Essa Djama, 32, a doctor from Somaliland, recently returned from working with MSF in Yemen, a country in the midst of ongoing civil war.
Over his 10-month assignment, he worked at an MSF hospital in Ad Dhale, a district in southern Yemen and another in the north of the country. In August, MSF was forced to evacuate staff from six hospitals in northern Yemen following the aerial bombing of Abs Hospital in the Hajjah governorate. It was the fourth and deadliest attack on an MSF-supported medical facility during this war.
The bulk of Essa’s time was spent working in Qattaba, which is close to three active frontlines. “Most of my work in the country focused on treating the war-wounded and survivors of road traffic accidents. The roads in Yemen are bad and many people travel on motorbikes without the necessary headgear, causing severe head injuries during accidents,” he explains.
Essa also treated an overwhelming number of people seriously injured by air strikes, hand grenades, gunshots and mortar rounds. “Around 15 to 20 war-wounded patients came into the hospital in Qattaba each day,” says Essa. “I saw a lot of trauma cases people who suffered gunshots to the head and abdomen. Some people were seriously injured with wounds all over their bodies. My work was urgent and stressful. Deciding which patient to treat first was difficult.”
The fighting and checkpoints made accessing critical medical supplies and carrying out emergency referrals to bigger, better equipped hospitals difficult. He often worked amid the sounds of gunshots and bombings.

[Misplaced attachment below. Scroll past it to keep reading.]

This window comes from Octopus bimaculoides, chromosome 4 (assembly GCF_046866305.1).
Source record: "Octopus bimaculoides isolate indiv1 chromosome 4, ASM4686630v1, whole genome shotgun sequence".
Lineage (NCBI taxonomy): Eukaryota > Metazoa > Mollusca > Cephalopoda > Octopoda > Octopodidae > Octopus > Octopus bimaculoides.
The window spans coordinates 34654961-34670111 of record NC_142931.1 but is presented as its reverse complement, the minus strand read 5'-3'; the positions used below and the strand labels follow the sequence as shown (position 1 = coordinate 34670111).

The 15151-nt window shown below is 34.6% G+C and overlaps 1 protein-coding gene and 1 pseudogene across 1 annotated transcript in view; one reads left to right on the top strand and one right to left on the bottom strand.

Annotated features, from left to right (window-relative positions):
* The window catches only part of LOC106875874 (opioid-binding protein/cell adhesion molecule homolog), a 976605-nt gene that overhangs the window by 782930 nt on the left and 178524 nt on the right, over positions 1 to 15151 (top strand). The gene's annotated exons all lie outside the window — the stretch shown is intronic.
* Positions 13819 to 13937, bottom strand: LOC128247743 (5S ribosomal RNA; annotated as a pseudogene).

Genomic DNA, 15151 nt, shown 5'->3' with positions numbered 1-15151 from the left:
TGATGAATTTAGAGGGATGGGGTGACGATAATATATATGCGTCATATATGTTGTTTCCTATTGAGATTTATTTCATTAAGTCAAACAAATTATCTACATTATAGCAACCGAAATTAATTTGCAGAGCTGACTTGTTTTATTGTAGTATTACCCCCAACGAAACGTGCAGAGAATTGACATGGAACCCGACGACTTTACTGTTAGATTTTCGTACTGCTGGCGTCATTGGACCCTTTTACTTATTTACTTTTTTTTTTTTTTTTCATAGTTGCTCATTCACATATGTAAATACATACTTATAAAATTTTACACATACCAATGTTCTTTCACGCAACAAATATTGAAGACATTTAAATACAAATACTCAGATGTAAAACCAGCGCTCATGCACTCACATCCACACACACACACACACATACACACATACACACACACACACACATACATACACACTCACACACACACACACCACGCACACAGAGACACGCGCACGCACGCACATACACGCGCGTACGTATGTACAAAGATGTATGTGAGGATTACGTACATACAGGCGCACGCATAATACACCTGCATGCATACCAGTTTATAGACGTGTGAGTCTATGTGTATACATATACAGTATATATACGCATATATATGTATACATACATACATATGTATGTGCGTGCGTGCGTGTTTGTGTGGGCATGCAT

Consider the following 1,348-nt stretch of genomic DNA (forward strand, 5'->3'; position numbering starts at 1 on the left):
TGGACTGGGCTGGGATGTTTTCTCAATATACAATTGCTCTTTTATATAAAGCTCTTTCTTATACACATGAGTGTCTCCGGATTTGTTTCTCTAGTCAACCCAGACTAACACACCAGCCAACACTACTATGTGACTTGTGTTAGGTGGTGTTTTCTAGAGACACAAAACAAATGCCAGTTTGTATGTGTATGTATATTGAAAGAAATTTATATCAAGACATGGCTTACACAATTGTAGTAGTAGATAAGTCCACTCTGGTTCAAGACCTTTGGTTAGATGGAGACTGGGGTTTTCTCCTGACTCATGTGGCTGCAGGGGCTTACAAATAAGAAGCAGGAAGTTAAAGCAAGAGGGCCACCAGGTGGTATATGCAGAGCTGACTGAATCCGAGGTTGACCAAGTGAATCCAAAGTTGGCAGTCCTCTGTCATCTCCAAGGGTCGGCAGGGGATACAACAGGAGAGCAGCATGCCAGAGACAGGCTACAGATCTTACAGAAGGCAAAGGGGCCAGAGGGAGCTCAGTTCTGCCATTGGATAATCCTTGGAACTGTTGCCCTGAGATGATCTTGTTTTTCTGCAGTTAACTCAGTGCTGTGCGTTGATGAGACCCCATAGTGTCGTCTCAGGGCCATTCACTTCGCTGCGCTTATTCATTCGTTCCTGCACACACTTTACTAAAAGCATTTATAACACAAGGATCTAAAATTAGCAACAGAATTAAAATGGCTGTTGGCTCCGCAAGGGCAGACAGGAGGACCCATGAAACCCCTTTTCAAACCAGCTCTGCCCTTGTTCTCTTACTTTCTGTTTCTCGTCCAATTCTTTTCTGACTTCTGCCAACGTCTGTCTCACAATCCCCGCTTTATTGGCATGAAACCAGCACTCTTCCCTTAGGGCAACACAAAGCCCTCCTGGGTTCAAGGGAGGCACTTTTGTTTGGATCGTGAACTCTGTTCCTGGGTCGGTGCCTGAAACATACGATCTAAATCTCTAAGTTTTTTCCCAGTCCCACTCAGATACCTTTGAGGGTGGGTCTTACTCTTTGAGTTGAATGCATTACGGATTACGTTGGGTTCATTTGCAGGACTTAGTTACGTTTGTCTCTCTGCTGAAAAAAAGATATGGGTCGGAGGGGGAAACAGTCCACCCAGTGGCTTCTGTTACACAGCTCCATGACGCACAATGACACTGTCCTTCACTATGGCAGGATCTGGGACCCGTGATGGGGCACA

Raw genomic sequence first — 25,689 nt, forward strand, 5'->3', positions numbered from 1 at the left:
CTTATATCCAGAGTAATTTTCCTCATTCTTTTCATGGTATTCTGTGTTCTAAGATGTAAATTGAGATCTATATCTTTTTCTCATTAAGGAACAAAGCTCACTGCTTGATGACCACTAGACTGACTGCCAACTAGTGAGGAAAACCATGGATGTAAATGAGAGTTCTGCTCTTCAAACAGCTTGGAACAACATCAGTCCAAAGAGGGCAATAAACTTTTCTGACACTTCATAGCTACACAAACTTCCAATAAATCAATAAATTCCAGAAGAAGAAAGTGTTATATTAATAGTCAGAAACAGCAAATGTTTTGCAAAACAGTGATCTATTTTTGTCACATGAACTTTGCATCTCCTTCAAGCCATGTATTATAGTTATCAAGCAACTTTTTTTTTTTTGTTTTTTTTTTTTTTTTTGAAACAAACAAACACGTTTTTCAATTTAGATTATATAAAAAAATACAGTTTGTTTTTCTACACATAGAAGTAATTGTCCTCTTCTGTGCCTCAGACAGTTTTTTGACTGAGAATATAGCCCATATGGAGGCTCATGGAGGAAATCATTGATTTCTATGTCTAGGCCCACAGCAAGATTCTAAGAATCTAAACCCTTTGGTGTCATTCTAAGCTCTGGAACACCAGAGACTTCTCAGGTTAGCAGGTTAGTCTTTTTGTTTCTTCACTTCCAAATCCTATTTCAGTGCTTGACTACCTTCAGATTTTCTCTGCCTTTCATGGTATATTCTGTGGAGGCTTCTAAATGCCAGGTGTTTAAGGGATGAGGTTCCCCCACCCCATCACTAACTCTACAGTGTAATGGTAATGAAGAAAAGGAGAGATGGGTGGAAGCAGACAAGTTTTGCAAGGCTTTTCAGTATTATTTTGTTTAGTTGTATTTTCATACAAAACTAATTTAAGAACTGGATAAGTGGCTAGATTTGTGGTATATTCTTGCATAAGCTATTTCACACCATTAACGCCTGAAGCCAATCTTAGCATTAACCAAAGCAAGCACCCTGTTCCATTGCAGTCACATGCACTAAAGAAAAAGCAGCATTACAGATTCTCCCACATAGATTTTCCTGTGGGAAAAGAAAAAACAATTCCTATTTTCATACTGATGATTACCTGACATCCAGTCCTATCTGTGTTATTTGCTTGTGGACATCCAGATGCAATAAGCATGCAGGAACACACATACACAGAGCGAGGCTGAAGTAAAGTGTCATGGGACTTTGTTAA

The severity of the war meant Essa and his colleagues weren’t ever allowed out of the compound housing the MSF hospital and staff residence. “My life revolved around work and home,” he says. “I couldn’t go outside for a second and had to ask local colleagues to buy items I wanted from the shops. I kept going by never forgetting I was in Yemen in service of a community in great need. We also stayed motivated by cooking delicious meals.”
On several occasions, the fighting got so bad that the team had enter a safe room, with a fortified door for protection. Essa also worried about his safety and that of his patients when people arrived at the hospital with guns. MSF’s strict ‘No Guns’ policy means weapons are left outside. “In Yemen, nearly everyone carries a gun,” says Essa. “I was also frightened that the hospitals we worked in would get bombed. When my friends and family heard of the hospital bombings in Sa’dah and Taiz, they were so worried about me. I received hundreds of messages from them.”
Essa says he could handle the insecurity and strict safety regulations in Yemen as it wasn’t the first time he’d experienced war. As a child, he lived through the air strikes and checkpoints of the Somali civil wars in the 90s.
He has previously worked in hospitals in Somaliland, which suffer underfunding and a disrupted healthcare systems as a consequence of the civil wars. “The desire to better the quality of healthcare in my country was my major motivation for becoming a doctor,” says Essa.
Now he has extended his valuable skills to providing life-saving care in Yemen’s devastated, war-torn communities.